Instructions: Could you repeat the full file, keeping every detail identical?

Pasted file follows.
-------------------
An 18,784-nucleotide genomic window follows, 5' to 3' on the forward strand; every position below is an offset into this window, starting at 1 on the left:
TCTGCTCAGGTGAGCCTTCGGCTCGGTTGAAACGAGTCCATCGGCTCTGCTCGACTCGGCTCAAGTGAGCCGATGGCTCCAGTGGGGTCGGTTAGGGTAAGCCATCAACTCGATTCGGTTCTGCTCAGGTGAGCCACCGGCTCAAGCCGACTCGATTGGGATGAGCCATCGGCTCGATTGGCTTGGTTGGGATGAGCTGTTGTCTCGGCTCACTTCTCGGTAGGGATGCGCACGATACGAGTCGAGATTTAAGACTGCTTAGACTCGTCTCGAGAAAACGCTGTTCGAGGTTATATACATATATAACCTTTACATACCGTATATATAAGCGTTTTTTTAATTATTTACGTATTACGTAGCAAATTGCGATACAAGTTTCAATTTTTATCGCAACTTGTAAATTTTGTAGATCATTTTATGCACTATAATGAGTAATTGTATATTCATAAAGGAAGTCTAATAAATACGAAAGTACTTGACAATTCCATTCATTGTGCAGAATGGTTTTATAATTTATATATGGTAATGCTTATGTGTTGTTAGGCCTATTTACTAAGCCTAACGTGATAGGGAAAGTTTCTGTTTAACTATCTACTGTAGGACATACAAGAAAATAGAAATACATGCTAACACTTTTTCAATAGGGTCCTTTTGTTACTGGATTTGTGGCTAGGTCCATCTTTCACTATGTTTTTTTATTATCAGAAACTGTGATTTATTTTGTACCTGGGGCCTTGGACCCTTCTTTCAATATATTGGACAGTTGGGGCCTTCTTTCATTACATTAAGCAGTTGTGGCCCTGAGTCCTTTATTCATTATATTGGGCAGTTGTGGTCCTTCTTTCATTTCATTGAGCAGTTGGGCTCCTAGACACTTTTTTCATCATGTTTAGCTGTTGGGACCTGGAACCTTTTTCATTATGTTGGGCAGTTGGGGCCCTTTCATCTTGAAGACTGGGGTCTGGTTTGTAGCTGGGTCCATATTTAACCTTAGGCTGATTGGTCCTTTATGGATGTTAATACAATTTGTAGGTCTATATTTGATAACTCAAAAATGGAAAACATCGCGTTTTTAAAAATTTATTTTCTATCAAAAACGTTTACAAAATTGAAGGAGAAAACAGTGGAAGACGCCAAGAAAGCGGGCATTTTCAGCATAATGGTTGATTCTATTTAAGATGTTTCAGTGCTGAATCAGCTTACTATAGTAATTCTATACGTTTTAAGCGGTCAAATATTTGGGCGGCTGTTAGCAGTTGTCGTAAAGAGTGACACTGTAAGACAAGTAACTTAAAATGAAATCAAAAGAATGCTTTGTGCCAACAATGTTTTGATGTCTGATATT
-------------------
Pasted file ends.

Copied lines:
An 18,784-nucleotide genomic window follows, 5' to 3' on the forward strand; every position below is an offset into this window, starting at 1 on the left:
TCTGCTCAGGTGAGCCTTCGGCTCGGTTGAAACGAGTCCATCGGCTCTGCTCGACTCGGCTCAAGTGAGCCGATGGCTCCAGTGGGGTCGGTTAGGGTAAGCCATCAACTCGATTCGGTTCTGCTCAGGTGAGCCACCGGCTCAAGCCGACTCGATTGGGATGAGCCATCGGCTCGATTGGCTTGGTTGGGATGAGCTGTTGTCTCGGCTCACTTCTCGGTAGGGATGCGCACGATACGAGTCGAGATTTAAGACTGCTTAGACTCGTCTCGAGAAAACGCTGTTCGAGGTTATATACATATATAACCTTTACATACCGTATATATAAGCGTTTTTTTAATTATTTACGTATTACGTAGCAAATTGCGATACAAGTTTCAATTTTTATCGCAACTTGTAAATTTTGTAGATCATTTTATGCACTATAATGAGTAATTGTATATTCATAAAGGAAGTCTAATAAATACGAAAGTACTTGACAATTCCATTCATTGTGCAGAATGGTTTTATAATTTATATATGGTAATGCTTATGTGTTGTTAGGCCTATTTACTAAGCCTAACGTGATAGGGAAAGTTTCTGTTTAACTATCTACTGTAGGACATACAAGAAAATAGAAATACATGCTAACACTTTTTCAATAGGGTCCTTTTGTTACTGGATTTGTGGCTAGGTCCATCTTTCACTATGTTTTTTTATTATCAGAAACTGTGATTTATTTTGTACCTGGGGCCTTGGACCCTTCTTTCAATATATTGGACAGTTGGGGCCTTCTTTCATTACATTAAGCAGTTGTGGCCCTGAGTCCTTTATTCATTATATTGGGCAGTTGTGGTCCTTCTTTCATTTCATTGAGCAGTTGGGCTCCTAGACACTTTTTTCATCATGTTTAGCTGTTGGGACCTGGAACCTTTTTCATTATGTTGGGCAGTTGGGGCCCTTTCATCTTGAAGACTGGGGTCTGGTTTGTAGCTGGGTCCATATTTAACCTTAGGCTGATTGGTCCTTTATGGATGTTAATACAATTTGTAGGTCTATATTTGATAACTCAAAAATGGAAAACATCGCGTTTTTAAAAATTTATTTTCTATCAAAAACGTTTACAAAATTGAAGGAGAAAACAGTGGAAGACGCCAAGAAAGCGGGCATTTTCAGCATAATGGTTGATTCTATTTAAGATGTTTCAGTGCTGAATCAGCTTACTATAGTAATTCTATACGTTTTAAGCGGTCAAATATTTGGGCGGCTGTTAGCAGTTGTCGTAAAGAGTGACACTGTAAGACAAGTAACTTAAAATGAAATCAAAAGAATGCTTTGTGCCAACAATGTTTTGATGTCTGATATT